JAY FERRUGGIA: So it could be a few weeks, a few months, just slow down the negative a little bit. And then a key phrase that I always say is master the transition. So if I'm coming down in four seconds, it could be a press, it could be a squat, whatever, master the transition from where the eccentric or the negative of the rep ends and the concentric or where the positive begins. 'Cause most people, they might go three, two, one, and then just bounce and ricochet out of the bottom.

 

SHAWN STEVENSON: Yeah.

 

JAY FERRUGGIA: Master that transition. We control that eccentric, and then don't explode. Now, if you're an athlete, let's say I'm working with a basketball, football player, eventually I may want them to explode, but at first, I don't want that. I don't want momentum, it's not gonna... People will say, well, you recruit more fast-twitch fibers if you explode. Maybe it's arguable. At first, I don't want that. We could do that later on. And even if I do want you to explode, I would still say this, come down, master that transition where we change direction, and then we could explode all the way through the rest of the lift. That's not gonna make you slower, no matter what anyone says, especially if you're still playing your sport, you're still doing some med-ball throws, you're still doing plyos, jumps, sprints, whatever, you're just gonna be safer and there's gonna be less wear and tear in your joints, so you're gonna perform better on the field.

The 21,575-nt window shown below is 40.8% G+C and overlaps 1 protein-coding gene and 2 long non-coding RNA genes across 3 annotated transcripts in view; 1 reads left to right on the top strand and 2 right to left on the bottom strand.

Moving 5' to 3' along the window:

SHAWN STEVENSON: Yeah.